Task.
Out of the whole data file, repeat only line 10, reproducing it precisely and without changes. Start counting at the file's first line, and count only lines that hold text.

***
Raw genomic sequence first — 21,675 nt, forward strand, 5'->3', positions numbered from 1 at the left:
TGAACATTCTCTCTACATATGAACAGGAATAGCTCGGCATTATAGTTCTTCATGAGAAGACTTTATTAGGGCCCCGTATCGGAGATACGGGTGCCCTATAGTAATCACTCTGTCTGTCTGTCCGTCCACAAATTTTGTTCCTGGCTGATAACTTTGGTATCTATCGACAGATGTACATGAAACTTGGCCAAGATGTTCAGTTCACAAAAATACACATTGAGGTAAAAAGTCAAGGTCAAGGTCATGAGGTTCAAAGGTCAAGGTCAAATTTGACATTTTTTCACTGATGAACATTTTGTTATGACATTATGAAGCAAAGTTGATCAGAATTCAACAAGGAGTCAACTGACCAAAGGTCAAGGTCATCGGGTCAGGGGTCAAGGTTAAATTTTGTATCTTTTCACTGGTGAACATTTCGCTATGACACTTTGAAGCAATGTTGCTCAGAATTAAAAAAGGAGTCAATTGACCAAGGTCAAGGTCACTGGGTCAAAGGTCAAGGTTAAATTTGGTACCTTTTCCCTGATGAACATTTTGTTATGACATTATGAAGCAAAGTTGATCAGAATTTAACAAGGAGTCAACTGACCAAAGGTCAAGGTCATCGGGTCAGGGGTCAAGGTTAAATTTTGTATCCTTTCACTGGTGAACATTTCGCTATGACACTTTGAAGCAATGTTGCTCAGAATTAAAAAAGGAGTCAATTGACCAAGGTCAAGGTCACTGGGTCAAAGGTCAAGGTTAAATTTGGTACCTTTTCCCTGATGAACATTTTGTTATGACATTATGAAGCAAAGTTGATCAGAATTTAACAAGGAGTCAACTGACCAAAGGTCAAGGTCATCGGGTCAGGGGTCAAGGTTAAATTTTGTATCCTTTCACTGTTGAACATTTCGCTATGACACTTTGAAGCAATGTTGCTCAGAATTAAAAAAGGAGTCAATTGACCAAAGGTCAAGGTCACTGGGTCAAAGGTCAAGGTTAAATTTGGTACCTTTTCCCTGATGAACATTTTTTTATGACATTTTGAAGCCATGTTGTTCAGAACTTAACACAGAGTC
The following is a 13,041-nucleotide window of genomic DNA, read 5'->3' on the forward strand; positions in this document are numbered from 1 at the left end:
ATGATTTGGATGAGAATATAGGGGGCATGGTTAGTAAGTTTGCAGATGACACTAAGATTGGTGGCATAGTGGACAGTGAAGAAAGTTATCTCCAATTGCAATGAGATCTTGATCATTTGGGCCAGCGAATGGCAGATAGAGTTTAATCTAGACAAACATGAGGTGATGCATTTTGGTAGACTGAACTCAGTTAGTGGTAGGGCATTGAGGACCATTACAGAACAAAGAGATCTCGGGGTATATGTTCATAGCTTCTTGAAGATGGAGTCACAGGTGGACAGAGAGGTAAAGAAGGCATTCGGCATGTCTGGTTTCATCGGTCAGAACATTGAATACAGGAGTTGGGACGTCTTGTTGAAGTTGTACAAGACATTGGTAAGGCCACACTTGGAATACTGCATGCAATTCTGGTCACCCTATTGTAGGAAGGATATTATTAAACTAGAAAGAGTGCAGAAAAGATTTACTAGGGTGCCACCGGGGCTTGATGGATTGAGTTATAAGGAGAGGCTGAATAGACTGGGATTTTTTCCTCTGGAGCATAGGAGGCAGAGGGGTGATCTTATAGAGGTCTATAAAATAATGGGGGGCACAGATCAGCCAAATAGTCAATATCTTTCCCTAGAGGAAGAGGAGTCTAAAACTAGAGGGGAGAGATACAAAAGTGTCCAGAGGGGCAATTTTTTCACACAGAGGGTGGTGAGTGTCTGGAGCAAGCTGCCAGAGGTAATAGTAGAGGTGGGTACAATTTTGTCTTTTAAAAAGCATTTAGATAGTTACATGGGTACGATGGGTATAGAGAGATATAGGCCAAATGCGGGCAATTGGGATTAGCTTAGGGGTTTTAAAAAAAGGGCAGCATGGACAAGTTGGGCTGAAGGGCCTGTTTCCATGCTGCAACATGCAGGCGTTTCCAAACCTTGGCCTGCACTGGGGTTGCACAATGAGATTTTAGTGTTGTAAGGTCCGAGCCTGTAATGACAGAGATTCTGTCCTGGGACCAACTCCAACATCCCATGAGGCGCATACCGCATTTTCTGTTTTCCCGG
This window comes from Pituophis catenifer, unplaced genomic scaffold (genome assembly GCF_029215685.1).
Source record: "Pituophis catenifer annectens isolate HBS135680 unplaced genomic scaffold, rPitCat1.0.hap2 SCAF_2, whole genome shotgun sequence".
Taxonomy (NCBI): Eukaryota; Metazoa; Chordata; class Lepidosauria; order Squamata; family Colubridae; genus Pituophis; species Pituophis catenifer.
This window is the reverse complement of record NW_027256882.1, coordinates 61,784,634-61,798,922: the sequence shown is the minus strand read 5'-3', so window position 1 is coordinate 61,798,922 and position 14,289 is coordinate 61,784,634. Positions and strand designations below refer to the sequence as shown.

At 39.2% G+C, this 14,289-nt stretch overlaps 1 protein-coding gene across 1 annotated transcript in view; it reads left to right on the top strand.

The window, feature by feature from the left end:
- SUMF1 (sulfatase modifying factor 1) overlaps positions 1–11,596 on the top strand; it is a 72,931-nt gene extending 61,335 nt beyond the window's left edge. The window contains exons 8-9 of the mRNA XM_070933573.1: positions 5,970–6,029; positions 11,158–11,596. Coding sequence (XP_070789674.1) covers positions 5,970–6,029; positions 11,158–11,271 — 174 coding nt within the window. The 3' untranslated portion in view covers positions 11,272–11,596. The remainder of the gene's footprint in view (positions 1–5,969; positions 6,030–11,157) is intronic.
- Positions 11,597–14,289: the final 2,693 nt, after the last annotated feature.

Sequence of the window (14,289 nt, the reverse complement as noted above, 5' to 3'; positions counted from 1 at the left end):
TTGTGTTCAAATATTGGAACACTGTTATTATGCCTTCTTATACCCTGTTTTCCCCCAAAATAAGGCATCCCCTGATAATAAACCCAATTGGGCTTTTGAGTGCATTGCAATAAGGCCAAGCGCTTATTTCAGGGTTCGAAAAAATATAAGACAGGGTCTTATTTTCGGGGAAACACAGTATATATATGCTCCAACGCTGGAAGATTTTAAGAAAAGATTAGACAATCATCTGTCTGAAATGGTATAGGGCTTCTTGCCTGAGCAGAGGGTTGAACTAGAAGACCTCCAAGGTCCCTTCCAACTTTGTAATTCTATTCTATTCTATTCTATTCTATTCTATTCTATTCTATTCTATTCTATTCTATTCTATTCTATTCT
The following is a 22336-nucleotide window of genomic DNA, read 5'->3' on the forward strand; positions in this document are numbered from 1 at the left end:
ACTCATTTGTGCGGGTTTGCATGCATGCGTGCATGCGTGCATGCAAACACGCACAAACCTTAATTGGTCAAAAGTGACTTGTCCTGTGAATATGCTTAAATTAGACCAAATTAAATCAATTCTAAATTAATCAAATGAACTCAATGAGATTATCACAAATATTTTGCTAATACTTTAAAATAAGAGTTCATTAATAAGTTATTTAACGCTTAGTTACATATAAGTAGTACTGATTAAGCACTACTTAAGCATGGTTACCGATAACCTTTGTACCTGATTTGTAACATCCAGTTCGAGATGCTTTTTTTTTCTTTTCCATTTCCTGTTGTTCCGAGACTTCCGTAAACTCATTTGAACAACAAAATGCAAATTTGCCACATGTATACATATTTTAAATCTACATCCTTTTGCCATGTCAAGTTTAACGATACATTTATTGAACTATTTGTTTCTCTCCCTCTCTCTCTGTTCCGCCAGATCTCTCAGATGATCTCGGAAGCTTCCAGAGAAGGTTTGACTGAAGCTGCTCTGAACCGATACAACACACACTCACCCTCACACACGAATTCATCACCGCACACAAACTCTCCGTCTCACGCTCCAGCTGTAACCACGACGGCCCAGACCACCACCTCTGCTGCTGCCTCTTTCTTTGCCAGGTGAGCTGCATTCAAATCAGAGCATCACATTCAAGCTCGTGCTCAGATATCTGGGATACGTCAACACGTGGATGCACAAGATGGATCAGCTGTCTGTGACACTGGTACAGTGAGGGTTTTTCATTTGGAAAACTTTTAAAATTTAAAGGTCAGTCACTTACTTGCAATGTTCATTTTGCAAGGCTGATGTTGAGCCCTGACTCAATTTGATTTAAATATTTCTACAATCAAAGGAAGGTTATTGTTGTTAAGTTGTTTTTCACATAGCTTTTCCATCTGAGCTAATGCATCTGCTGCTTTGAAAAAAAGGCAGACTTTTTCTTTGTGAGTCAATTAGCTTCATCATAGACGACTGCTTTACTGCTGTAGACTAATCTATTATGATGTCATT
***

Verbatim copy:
The window, feature by feature from the left end: